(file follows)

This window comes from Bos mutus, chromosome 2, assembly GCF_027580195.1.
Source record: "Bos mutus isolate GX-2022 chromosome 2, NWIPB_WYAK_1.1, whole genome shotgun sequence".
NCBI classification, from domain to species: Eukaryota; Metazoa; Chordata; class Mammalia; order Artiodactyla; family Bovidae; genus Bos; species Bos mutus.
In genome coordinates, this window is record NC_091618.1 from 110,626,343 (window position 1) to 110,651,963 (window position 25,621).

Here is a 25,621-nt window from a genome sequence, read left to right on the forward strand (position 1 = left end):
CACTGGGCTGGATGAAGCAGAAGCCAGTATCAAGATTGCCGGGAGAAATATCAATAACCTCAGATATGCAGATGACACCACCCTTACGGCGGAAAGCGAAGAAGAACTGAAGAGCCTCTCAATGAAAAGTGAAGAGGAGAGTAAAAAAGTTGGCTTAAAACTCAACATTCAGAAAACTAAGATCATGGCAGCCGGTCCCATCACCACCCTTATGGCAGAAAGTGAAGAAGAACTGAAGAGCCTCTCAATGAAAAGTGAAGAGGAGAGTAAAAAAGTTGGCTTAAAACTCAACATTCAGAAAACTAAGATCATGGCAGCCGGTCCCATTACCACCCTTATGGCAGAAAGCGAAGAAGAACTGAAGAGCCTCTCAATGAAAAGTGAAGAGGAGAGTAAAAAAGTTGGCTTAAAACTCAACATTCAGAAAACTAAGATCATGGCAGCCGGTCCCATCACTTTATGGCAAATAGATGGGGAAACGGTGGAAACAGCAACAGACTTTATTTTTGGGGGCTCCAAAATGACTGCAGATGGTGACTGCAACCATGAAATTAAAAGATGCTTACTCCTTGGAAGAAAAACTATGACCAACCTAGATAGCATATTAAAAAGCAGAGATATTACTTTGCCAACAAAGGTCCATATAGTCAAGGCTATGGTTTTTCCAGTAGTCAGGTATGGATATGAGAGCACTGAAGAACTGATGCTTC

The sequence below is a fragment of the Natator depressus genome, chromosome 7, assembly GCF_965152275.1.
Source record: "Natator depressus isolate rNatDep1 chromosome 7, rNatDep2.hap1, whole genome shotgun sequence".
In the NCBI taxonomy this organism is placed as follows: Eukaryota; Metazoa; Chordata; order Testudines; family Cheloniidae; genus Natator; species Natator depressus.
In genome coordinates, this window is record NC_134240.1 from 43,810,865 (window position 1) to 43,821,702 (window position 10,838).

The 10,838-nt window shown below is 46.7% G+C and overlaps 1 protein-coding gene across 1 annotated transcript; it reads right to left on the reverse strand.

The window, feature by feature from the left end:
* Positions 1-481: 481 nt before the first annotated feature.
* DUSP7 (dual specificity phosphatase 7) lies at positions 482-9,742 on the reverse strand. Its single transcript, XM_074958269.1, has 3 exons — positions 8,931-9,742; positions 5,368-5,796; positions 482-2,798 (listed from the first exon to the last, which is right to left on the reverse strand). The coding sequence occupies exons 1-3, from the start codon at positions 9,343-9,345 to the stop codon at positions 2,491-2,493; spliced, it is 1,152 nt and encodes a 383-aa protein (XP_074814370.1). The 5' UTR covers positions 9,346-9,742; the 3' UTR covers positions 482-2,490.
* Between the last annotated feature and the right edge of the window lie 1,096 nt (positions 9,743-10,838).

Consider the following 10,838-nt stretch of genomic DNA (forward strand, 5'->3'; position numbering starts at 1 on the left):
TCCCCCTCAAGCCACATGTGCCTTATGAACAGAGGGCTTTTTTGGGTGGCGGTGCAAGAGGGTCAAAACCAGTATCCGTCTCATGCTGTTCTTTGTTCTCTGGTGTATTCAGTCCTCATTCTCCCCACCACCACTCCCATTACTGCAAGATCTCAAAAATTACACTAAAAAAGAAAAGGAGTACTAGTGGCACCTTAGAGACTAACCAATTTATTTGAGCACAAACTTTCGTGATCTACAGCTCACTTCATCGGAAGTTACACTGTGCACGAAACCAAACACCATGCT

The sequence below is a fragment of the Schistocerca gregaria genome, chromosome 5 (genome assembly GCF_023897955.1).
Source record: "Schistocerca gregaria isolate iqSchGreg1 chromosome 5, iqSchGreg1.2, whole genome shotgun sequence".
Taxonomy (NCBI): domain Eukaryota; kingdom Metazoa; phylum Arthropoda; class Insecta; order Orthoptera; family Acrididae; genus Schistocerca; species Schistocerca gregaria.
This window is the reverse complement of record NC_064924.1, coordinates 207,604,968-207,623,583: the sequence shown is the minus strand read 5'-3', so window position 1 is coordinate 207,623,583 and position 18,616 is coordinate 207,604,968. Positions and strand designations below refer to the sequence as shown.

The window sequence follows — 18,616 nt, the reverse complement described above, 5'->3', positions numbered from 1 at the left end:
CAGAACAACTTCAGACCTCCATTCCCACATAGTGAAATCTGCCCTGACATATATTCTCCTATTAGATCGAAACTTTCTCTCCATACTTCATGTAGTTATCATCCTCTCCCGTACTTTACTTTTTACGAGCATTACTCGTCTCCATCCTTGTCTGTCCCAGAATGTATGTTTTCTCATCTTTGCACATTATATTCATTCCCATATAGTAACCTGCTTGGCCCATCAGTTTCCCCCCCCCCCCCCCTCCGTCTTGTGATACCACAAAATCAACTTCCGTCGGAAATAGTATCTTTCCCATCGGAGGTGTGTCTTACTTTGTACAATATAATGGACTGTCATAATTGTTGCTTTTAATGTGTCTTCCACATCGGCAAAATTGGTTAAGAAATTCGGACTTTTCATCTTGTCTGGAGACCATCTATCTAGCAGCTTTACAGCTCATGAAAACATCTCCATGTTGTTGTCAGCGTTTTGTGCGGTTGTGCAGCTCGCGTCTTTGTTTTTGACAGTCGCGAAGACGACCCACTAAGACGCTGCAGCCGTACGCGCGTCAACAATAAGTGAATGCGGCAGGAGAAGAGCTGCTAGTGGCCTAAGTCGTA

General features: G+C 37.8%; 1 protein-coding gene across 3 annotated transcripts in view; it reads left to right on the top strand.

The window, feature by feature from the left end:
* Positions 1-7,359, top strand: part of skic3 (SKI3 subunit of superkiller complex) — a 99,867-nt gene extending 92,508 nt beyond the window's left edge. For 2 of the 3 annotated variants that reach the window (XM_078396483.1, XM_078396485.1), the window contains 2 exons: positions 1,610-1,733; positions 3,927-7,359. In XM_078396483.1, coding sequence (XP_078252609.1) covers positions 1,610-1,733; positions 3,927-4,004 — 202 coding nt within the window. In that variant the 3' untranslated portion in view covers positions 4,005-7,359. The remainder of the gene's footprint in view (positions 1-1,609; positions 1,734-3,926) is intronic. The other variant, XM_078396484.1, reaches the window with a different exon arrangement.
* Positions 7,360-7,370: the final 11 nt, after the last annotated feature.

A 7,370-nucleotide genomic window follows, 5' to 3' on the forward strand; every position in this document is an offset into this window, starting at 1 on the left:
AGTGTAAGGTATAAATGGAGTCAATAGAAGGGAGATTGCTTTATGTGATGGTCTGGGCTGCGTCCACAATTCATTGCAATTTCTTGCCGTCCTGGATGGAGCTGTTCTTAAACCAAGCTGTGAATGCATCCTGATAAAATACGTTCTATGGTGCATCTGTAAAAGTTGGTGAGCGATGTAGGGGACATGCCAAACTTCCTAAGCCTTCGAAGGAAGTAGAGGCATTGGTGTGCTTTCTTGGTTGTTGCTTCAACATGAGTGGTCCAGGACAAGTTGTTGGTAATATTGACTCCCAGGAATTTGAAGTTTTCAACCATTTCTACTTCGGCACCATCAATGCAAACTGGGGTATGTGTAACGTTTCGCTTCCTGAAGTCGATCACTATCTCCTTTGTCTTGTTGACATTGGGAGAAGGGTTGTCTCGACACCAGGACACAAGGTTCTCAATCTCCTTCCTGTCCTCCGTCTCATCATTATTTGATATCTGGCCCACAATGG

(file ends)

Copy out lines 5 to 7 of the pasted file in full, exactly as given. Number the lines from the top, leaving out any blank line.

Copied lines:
Here is a 25,621-nt window from a genome sequence, read left to right on the forward strand (position 1 = left end):
CACTGGGCTGGATGAAGCAGAAGCCAGTATCAAGATTGCCGGGAGAAATATCAATAACCTCAGATATGCAGATGACACCACCCTTACGGCGGAAAGCGAAGAAGAACTGAAGAGCCTCTCAATGAAAAGTGAAGAGGAGAGTAAAAAAGTTGGCTTAAAACTCAACATTCAGAAAACTAAGATCATGGCAGCCGGTCCCATCACCACCCTTATGGCAGAAAGTGAAGAAGAACTGAAGAGCCTCTCAATGAAAAGTGAAGAGGAGAGTAAAAAAGTTGGCTTAAAACTCAACATTCAGAAAACTAAGATCATGGCAGCCGGTCCCATTACCACCCTTATGGCAGAAAGCGAAGAAGAACTGAAGAGCCTCTCAATGAAAAGTGAAGAGGAGAGTAAAAAAGTTGGCTTAAAACTCAACATTCAGAAAACTAAGATCATGGCAGCCGGTCCCATCACTTTATGGCAAATAGATGGGGAAACGGTGGAAACAGCAACAGACTTTATTTTTGGGGGCTCCAAAATGACTGCAGATGGTGACTGCAACCATGAAATTAAAAGATGCTTACTCCTTGGAAGAAAAACTATGACCAACCTAGATAGCATATTAAAAAGCAGAGATATTACTTTGCCAACAAAGGTCCATATAGTCAAGGCTATGGTTTTTCCAGTAGTCAGGTATGGATATGAGAGCACTGAAGAACTGATGCTTC

The sequence below is a fragment of the Natator depressus genome, chromosome 7, assembly GCF_965152275.1.